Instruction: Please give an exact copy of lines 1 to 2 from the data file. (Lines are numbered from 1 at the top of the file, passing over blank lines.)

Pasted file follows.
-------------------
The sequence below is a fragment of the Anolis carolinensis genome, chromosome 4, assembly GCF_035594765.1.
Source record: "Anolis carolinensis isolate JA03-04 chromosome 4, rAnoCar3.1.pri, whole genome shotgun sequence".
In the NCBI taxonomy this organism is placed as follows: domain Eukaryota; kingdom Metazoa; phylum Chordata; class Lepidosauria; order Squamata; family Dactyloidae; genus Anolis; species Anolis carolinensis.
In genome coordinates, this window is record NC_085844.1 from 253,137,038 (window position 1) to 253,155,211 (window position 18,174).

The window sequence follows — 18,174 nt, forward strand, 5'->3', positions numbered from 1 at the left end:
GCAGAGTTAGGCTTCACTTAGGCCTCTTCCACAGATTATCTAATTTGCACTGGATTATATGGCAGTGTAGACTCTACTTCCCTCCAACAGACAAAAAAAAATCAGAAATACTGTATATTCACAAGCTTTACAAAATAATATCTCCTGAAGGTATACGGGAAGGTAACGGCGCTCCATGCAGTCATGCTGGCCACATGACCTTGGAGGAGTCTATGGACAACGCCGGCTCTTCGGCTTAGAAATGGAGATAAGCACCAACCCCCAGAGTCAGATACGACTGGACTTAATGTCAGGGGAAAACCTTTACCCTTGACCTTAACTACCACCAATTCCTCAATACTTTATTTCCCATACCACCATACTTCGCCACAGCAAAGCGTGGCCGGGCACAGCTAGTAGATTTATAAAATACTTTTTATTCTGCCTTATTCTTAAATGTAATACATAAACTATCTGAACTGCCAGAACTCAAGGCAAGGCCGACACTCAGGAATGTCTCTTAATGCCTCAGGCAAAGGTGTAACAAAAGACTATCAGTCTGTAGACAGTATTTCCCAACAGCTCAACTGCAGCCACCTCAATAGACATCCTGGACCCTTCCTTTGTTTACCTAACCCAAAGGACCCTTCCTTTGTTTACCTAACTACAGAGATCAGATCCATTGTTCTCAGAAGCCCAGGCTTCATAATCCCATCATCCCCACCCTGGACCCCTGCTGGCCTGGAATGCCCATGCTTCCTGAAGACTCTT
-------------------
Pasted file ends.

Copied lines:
The sequence below is a fragment of the Anolis carolinensis genome, chromosome 4, assembly GCF_035594765.1.
Source record: "Anolis carolinensis isolate JA03-04 chromosome 4, rAnoCar3.1.pri, whole genome shotgun sequence".